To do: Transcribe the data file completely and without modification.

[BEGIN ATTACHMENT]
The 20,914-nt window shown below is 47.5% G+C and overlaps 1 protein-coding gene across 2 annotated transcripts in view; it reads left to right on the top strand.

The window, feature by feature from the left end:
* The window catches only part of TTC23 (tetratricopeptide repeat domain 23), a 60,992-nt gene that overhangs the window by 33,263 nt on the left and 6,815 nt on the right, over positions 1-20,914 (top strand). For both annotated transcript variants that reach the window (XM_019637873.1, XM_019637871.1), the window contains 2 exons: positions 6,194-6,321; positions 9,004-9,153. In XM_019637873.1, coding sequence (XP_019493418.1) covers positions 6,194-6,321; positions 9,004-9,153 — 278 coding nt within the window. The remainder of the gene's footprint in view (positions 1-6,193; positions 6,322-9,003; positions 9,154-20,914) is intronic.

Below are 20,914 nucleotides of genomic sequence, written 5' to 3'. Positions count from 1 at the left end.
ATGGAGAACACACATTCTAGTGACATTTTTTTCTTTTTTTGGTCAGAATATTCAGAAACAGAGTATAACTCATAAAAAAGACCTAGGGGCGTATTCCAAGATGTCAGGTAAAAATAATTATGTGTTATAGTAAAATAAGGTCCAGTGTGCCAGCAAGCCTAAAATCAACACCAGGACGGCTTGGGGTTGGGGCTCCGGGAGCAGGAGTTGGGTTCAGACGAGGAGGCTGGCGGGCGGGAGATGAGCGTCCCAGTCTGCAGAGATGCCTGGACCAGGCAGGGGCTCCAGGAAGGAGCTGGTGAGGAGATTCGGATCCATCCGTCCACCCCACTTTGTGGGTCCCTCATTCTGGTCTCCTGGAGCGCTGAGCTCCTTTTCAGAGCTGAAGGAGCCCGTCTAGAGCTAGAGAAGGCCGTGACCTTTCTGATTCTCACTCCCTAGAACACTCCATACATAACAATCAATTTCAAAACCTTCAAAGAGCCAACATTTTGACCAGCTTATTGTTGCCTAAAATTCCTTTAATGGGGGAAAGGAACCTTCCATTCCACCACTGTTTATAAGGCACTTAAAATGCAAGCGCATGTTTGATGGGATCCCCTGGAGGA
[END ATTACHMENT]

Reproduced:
The 20,914-nt window shown below is 47.5% G+C and overlaps 1 protein-coding gene across 2 annotated transcripts in view; it reads left to right on the top strand.

The window, feature by feature from the left end:
* The window catches only part of TTC23 (tetratricopeptide repeat domain 23), a 60,992-nt gene that overhangs the window by 33,263 nt on the left and 6,815 nt on the right, over positions 1-20,914 (top strand). For both annotated transcript variants that reach the window (XM_019637873.1, XM_019637871.1), the window contains 2 exons: positions 6,194-6,321; positions 9,004-9,153. In XM_019637873.1, coding sequence (XP_019493418.1) covers positions 6,194-6,321; positions 9,004-9,153 — 278 coding nt within the window. The remainder of the gene's footprint in view (positions 1-6,193; positions 6,322-9,003; positions 9,154-20,914) is intronic.

Below are 20,914 nucleotides of genomic sequence, written 5' to 3'. Positions count from 1 at the left end.
ATGGAGAACACACATTCTAGTGACATTTTTTTCTTTTTTTGGTCAGAATATTCAGAAACAGAGTATAACTCATAAAAAAGACCTAGGGGCGTATTCCAAGATGTCAGGTAAAAATAATTATGTGTTATAGTAAAATAAGGTCCAGTGTGCCAGCAAGCCTAAAATCAACACCAGGACGGCTTGGGGTTGGGGCTCCGGGAGCAGGAGTTGGGTTCAGACGAGGAGGCTGGCGGGCGGGAGATGAGCGTCCCAGTCTGCAGAGATGCCTGGACCAGGCAGGGGCTCCAGGAAGGAGCTGGTGAGGAGATTCGGATCCATCCGTCCACCCCACTTTGTGGGTCCCTCATTCTGGTCTCCTGGAGCGCTGAGCTCCTTTTCAGAGCTGAAGGAGCCCGTCTAGAGCTAGAGAAGGCCGTGACCTTTCTGATTCTCACTCCCTAGAACACTCCATACATAACAATCAATTTCAAAACCTTCAAAGAGCCAACATTTTGACCAGCTTATTGTTGCCTAAAATTCCTTTAATGGGGGAAAGGAACCTTCCATTCCACCACTGTTTATAAGGCACTTAAAATGCAAGCGCATGTTTGATGGGATCCCCTGGAGGA